What’s Ethylhexyl Isononanoate? Representation in the Natural Skincare/Makeup Revolution

By Ciana Alessi

( Source )

I’ve been feeling hella uninspired lately. As any self-proclaiming good person can tell you, all the chaos and injustice of the world can really make you feel burnt out and checked out of literally everything. Maybe blame my Taurus placements, but I also have a strong inclination toward the finer things in life, like luxury (as in, non-drugstore) skincare and makeup — but only when they’re natural, cruelty free, and don’t have scary long ingredients. And it’s not just me. Natural skincare has made a serious boom in the past two years (see: Sephora’s Clean Beauty section). So I find myself here, looking at face masks, cream blushes, and highlighters on my phone while I should be doing anything else and, alas, the last picture. 

If you’re a POC (shoutout), you know how it feels to scroll through a series of pictures of models wearing the same shade of some product only to be able to compare yourself to the last one, maybe two pictures. Oftentimes it goes a little something like this: pretty product picture, closeup texture shot, blonde girl, red haired girl, slightly tanned girl, brown girl, black girl. And if you’re like me, which I’m sure many of you are because the above scenario is far from helpful, you’re left guessing which color might be best for your skin tone. So let’s say you’re even more like me and you think to check the reviews for more assistance, what do you find? Lots of people giving their honest opinion (which is great!), maybe even posting pictures (love it), but 95% of the time … they’re white. 

Now, of course everyone is familiar with the glorious Rihanna’s Fenty Beauty line — aka the ultra-inclusive, holy grail of beauty brands — which has essentially paved the way for more inclusivity in both campaigns and shade ranges. And who doesn’t love Rihanna? But guys, the ingredients list is kind of scary. Take, for example, the Match Stix Shimmer Skinstick, the ingredients include: Mica, Ethylhexyl Isononanoate, Octyldodecanol, Polymethyl Methacrylate, Sucrose Acetate Isobutyrate, C20-40 Alcohols, Tribehenin, Paraffin, Polyethylene, Vp/Eicosene Copolymer, Vp/Hexadecene Copolymer, Diisostearyl Malate, Cera Microcristallina/Microcrystalline Wax/Cire Microcristalline, Caprylyl Glycol, Phenoxyethanol, Tocopheryl Acetate, Hexylene Glycol, Tocopherol, Isostearyl Alcohol, Ascorbyl Palmitate, Malic Acid, Calcium Sodium Borosilicate, Synthetic Fluorphlogopite, Calcium Aluminum Borosilicate, Polyethylene Terephthalate, Acrylates Copolymer, Silica, Tin Oxide, Iron Oxides (CI 77491), Titanium Dioxide (CI 77891). Not that I don’t love reading ingredients because I do, but that’s too many for me unfortunately. So if you’re looking for a more natural and holistic makeup option, you’re left looking toward independent brands. But hey, support small businesses right?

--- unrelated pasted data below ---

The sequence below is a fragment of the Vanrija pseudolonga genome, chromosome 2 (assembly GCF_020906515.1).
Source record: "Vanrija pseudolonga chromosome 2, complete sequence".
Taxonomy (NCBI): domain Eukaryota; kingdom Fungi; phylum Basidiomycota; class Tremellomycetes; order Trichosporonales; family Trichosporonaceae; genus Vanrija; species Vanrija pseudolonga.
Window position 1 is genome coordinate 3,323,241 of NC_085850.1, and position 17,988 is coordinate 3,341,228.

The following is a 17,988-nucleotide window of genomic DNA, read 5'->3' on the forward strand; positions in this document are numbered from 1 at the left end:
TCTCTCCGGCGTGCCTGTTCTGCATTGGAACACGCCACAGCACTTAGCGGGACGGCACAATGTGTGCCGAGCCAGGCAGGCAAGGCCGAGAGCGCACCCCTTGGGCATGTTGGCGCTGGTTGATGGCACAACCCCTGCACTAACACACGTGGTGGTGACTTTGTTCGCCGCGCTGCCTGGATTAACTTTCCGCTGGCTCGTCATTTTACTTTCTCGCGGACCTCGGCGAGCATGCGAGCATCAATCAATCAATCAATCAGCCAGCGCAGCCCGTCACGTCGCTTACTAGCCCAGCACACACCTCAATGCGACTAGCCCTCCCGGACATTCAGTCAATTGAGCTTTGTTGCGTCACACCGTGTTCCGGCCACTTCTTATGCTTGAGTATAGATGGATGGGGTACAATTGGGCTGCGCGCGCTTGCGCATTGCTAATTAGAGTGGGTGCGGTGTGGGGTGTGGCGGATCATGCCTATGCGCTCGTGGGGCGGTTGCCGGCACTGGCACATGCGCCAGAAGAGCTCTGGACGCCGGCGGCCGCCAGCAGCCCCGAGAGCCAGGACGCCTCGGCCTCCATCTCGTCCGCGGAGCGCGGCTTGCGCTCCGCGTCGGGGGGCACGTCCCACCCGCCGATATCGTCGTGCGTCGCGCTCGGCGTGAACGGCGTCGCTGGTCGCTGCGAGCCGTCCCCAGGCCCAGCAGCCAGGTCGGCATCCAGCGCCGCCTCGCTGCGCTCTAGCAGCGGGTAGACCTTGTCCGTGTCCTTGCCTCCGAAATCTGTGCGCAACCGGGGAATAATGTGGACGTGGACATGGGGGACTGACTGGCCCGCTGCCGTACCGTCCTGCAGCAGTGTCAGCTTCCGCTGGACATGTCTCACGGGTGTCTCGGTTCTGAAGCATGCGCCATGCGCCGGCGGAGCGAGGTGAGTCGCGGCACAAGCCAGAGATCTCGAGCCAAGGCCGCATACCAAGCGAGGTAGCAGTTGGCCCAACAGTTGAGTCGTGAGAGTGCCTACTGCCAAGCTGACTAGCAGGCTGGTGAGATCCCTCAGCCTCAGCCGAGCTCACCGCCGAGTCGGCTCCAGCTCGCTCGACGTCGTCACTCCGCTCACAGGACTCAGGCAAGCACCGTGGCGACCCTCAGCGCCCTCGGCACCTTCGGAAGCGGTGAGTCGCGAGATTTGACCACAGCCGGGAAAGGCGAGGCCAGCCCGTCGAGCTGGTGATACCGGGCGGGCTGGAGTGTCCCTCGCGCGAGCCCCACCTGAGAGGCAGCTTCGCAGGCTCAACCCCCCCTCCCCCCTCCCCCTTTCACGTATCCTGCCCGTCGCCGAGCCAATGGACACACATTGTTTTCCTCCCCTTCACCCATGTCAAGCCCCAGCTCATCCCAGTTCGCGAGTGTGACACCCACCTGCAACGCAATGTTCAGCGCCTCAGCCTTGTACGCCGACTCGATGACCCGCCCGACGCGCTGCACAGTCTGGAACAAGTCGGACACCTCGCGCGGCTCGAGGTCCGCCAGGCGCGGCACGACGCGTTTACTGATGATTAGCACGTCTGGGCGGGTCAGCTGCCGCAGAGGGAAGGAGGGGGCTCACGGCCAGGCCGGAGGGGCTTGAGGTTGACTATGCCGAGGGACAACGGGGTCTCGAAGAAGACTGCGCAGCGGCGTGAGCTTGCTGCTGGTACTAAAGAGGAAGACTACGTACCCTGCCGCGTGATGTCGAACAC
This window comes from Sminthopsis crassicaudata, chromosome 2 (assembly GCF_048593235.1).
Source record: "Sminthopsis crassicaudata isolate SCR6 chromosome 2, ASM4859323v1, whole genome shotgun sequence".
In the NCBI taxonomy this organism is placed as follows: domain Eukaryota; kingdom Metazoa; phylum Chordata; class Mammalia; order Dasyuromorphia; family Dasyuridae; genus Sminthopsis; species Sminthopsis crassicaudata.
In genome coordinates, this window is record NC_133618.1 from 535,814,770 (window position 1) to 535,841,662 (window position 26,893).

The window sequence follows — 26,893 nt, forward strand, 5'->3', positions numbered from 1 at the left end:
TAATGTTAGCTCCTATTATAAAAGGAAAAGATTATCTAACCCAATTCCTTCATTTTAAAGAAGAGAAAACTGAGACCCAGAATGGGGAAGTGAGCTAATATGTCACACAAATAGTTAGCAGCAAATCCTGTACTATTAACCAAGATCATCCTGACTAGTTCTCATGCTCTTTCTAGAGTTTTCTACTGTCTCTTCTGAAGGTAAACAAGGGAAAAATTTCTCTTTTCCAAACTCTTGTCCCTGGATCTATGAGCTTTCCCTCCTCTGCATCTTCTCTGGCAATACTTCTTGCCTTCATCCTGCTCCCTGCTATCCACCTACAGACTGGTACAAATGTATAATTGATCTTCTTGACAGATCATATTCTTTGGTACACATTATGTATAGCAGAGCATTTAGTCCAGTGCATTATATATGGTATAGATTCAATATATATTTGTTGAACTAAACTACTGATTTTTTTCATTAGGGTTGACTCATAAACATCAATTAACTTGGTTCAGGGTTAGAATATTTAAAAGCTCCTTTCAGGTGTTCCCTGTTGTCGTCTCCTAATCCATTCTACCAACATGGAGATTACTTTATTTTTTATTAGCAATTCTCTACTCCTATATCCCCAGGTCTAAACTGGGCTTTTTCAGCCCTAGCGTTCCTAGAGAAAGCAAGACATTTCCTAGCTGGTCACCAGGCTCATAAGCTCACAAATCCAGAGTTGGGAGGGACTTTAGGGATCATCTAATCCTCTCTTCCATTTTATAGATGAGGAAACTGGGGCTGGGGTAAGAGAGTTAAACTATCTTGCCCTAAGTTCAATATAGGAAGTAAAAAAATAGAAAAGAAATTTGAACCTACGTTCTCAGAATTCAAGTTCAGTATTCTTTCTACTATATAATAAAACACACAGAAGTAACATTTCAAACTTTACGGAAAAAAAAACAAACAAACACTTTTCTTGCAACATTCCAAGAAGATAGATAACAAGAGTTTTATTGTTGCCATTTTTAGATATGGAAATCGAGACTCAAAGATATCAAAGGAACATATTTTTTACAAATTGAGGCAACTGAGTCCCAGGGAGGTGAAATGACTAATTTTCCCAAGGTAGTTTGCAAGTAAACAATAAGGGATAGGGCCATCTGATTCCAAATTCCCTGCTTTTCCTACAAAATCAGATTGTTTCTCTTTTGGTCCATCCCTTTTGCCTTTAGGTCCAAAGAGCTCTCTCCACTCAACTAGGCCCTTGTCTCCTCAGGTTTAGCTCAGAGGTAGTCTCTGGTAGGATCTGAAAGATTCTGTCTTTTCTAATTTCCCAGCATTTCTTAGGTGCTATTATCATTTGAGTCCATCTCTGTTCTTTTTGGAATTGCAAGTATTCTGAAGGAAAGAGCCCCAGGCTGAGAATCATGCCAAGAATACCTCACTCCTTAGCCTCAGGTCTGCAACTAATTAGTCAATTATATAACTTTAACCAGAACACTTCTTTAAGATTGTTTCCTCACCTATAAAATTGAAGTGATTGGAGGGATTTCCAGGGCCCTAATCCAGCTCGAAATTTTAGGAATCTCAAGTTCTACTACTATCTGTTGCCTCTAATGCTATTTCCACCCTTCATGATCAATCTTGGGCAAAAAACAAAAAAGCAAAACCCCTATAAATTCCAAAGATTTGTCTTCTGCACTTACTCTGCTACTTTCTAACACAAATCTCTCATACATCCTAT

Well, yes, obviously. But the flip side of small businesses is that small business ownership has historically been dominated by white people. Luckily this sentiment is now being tested, with 2018 reports showing 45% minority ownership of small businesses compared to the previous 15% in 2015, but this still leaves the majority of business ownership in the hands of white people. And this brings us back to natural skincare and makeup. Even though many of these white people are making strides toward inclusivity in their brand representation, like skincare brand  Youth to the People, and the infamous makeup/skincare hybrids Glossier and Milk Makeup, the ultimate solution is more minority ownership in all sectors — especially beauty and wellness. 

Even though this discussion was a product of my admittedly problematic shopping addiction, the fact of the matter is representation is one of many micro-level battles for equality, and one of the few that is entirely within reach! So many young brown and black people are seeing these limited swatches and mainstream, mostly white campaign pictures of new products, however, they can’t fully bask in the glory of buying shades for their own skin tone because they can’t tell which shades those will be. Or they’re trying products that don’t work for them because all the white-written reviews tote the brightening power of a product without mentioning the alcohol present. Best case scenario, these young people ultimately decide to use brands with more inclusive representation (still a win!) but end up hurting their skin, and self esteem, by using products with scary long names and heapes of synthetic materials. 

Just like gender expressions and sexual preferences, everyone can do what they want to do. But, I would be remiss if I weren’t to say demand creates change! So if we want more brands like Golde, a fairly new, black-owned wellness/beauty hybrid brand that shows representation in Sephora and all over our Instagram feeds, we must start demanding some changes.